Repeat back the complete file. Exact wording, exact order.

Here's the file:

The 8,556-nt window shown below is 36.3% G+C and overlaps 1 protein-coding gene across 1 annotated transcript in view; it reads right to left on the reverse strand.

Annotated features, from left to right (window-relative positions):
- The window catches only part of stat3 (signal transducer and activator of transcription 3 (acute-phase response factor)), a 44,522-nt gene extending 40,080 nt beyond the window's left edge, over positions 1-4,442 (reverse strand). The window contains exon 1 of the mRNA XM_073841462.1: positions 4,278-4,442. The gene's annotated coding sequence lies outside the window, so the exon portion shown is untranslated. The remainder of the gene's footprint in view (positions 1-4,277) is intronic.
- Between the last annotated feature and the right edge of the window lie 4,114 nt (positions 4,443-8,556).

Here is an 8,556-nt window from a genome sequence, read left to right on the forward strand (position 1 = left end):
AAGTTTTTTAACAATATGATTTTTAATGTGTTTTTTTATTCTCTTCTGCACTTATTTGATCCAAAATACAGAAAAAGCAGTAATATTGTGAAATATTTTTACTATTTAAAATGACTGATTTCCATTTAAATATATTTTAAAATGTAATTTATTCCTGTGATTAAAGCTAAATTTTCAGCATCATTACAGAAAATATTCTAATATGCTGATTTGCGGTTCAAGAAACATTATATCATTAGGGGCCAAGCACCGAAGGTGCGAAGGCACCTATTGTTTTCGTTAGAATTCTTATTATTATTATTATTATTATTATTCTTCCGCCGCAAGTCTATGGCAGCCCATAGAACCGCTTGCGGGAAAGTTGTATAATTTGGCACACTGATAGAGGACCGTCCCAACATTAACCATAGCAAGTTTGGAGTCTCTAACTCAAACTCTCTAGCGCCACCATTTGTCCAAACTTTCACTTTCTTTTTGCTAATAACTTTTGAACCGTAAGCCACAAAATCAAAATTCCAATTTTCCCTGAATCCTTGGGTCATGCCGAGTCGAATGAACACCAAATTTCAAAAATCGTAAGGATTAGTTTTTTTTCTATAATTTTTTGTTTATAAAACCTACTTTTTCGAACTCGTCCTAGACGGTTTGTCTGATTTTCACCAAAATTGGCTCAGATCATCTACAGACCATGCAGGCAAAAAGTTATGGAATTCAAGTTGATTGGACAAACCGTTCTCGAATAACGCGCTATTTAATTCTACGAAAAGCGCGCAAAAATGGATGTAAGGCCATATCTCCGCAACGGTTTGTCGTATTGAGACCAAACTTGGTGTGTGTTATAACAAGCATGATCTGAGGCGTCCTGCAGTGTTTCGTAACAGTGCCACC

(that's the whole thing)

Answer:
The 8,556-nt window shown below is 36.3% G+C and overlaps 1 protein-coding gene across 1 annotated transcript in view; it reads right to left on the reverse strand.

Annotated features, from left to right (window-relative positions):
- The window catches only part of stat3 (signal transducer and activator of transcription 3 (acute-phase response factor)), a 44,522-nt gene extending 40,080 nt beyond the window's left edge, over positions 1-4,442 (reverse strand). The window contains exon 1 of the mRNA XM_073841462.1: positions 4,278-4,442. The gene's annotated coding sequence lies outside the window, so the exon portion shown is untranslated. The remainder of the gene's footprint in view (positions 1-4,277) is intronic.
- Between the last annotated feature and the right edge of the window lie 4,114 nt (positions 4,443-8,556).

Here is an 8,556-nt window from a genome sequence, read left to right on the forward strand (position 1 = left end):
AAGTTTTTTAACAATATGATTTTTAATGTGTTTTTTTATTCTCTTCTGCACTTATTTGATCCAAAATACAGAAAAAGCAGTAATATTGTGAAATATTTTTACTATTTAAAATGACTGATTTCCATTTAAATATATTTTAAAATGTAATTTATTCCTGTGATTAAAGCTAAATTTTCAGCATCATTACAGAAAATATTCTAATATGCTGATTTGCGGTTCAAGAAACATTATATCATTAGGGGCCAAGCACCGAAGGTGCGAAGGCACCTATTGTTTTCGTTAGAATTCTTATTATTATTATTATTATTATTATTCTTCCGCCGCAAGTCTATGGCAGCCCATAGAACCGCTTGCGGGAAAGTTGTATAATTTGGCACACTGATAGAGGACCGTCCCAACATTAACCATAGCAAGTTTGGAGTCTCTAACTCAAACTCTCTAGCGCCACCATTTGTCCAAACTTTCACTTTCTTTTTGCTAATAACTTTTGAACCGTAAGCCACAAAATCAAAATTCCAATTTTCCCTGAATCCTTGGGTCATGCCGAGTCGAATGAACACCAAATTTCAAAAATCGTAAGGATTAGTTTTTTTTCTATAATTTTTTGTTTATAAAACCTACTTTTTCGAACTCGTCCTAGACGGTTTGTCTGATTTTCACCAAAATTGGCTCAGATCATCTACAGACCATGCAGGCAAAAAGTTATGGAATTCAAGTTGATTGGACAAACCGTTCTCGAATAACGCGCTATTTAATTCTACGAAAAGCGCGCAAAAATGGATGTAAGGCCATATCTCCGCAACGGTTTGTCGTATTGAGACCAAACTTGGTGTGTGTTATAACAAGCATGATCTGAGGCGTCCTGCAGTGTTTCGTAACAGTGCCACC